A plan to consolidate Maryland's higher education system under one powerful governing board took a major step forward this week when it got the endorsement of Gov. William Donald Schaefer, who would gain significant control over public colleges and universities.
Schaefer, who embraced the plan Tuesday during a meeting with presidents of the state's public four-year colleges, said passage of such a proposal by the General Assembly is the key to future increases in state funding.
Details of the reorganization plan are expected to be released next week by the group of presidents. From the outline discussed by the governor and college leaders, however, it appears certain that the plan would give a "superboard" power over academic programs, budgets and the hiring of top officials at 13 institutions.
Under the present system, four trustee boards and a state agency that Schaefer has characterized as relatively weak have the duty of overseeing the institutions.
In addition, Morgan State University and St. Mary's College have separate governing boards that report directly to the state.
Citing the problems inherent in such diverse controls, state officials have long sought to consolidate higher education oversight. The push toward a unified authority has accelerated in recent years as higher education has been forced to contend with fewer students, declining state funding and soaring costs.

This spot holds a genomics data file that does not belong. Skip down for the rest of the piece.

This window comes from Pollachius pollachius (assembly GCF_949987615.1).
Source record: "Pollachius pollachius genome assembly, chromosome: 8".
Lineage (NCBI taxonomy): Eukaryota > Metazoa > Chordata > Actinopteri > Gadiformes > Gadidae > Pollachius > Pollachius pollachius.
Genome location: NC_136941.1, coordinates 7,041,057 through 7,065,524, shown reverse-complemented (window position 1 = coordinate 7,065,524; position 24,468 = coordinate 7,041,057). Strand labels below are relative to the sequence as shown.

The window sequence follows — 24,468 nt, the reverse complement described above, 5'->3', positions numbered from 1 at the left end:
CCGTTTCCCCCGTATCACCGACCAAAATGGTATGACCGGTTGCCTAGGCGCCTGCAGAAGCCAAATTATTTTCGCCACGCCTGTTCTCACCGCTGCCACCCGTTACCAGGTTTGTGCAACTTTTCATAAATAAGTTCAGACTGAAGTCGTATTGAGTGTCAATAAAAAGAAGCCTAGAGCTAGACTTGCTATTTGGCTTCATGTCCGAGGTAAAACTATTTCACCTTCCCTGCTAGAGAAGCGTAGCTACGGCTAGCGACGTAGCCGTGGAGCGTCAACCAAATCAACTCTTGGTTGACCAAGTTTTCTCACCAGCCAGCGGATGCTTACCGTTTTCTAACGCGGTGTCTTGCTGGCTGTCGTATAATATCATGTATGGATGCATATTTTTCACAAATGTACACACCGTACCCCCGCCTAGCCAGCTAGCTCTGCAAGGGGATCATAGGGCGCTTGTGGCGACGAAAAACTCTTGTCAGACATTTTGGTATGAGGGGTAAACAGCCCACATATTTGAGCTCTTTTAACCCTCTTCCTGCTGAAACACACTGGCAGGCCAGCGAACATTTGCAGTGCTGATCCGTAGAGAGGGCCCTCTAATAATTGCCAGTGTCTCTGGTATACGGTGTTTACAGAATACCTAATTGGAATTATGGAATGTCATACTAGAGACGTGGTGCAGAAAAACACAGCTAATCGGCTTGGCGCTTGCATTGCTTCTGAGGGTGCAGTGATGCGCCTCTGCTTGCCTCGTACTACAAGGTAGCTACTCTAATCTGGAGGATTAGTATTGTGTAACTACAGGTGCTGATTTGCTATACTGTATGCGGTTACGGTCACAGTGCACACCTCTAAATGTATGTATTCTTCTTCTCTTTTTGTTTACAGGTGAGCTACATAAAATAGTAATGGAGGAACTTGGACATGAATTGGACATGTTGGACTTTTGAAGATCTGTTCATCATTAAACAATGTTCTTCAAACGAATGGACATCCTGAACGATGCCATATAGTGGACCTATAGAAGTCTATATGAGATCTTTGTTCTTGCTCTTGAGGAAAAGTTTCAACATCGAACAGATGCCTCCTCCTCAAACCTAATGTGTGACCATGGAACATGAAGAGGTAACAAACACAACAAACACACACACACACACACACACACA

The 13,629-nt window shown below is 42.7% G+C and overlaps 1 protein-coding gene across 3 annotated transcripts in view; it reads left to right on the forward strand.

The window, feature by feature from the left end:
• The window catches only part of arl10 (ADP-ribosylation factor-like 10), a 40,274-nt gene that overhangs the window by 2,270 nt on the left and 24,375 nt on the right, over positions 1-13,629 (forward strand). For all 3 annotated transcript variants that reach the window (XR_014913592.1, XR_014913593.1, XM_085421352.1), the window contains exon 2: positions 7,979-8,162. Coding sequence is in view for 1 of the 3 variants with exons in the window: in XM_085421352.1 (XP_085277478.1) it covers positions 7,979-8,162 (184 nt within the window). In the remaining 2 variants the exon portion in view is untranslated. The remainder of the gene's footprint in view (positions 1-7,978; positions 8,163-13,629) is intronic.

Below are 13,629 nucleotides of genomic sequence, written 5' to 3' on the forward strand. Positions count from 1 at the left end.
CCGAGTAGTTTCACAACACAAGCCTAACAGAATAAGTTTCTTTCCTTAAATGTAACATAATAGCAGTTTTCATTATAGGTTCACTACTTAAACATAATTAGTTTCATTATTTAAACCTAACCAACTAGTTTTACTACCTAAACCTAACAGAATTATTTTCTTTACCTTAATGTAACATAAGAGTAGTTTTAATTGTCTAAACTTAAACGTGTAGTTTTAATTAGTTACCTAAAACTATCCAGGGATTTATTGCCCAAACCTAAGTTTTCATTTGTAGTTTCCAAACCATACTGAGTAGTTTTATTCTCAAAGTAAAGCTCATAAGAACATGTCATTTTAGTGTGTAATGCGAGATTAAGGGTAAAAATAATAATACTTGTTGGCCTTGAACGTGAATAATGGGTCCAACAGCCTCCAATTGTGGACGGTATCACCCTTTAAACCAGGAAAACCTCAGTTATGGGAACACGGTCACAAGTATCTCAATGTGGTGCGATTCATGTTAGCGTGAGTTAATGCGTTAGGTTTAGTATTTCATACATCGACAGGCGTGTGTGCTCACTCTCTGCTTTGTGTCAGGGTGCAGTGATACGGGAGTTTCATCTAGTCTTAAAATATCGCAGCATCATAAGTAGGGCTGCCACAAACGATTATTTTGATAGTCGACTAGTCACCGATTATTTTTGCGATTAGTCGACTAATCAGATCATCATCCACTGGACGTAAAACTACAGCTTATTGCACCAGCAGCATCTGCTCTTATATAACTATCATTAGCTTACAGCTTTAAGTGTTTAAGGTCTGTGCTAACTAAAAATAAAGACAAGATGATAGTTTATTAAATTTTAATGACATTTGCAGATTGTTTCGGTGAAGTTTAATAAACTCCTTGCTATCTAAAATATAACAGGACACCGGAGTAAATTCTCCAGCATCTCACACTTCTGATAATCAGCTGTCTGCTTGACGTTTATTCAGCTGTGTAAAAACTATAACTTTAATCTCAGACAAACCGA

State officials, in looking seriously for ways to cut duplication of programs and to trim costs, have hit on plans to set up a "superboard" that could develop programs and do long-range planning on a statewide basis.
"No one is saying we have a crisis," said David Iannucci, the governor's deputy legislative officer. "We just think we could do better."
In July, a group of 11 presidents presented the initial reorganization plan to Schaefer, patterned largely after one developed during Harry Hughes' term as governor.
At a closed meeting Tuesday, the governor gave the group the "go-ahead" to make its plans public, said Iannucci, who was at the meeting.
Schaefer "made it clear governance was his number one priority" for the upcoming legislative session, Iannucci said.
In an interview yesterday, Iannucci said the governor said he will "not act favorably" on requests for more funding if the reorganization plan is scuttled in the upcoming legislative session.
The reorganization is expected to generate fierce debate.
Leaders of at least two schools as well as black legislators have criticized the plan as eroding the autonomy necessary to develop excellent academic programs and the distinctiveness of traditionally black institutions including Bowie State College.
Earlier this month, black legislators said the problem with higher education in Maryland is insufficient funding, not organization.
They called for more funding for public colleges and universities and an additional $13 million in aid to poor and minority students.
In a position paper released this month, they suggested only minor changes in the system of governing boards.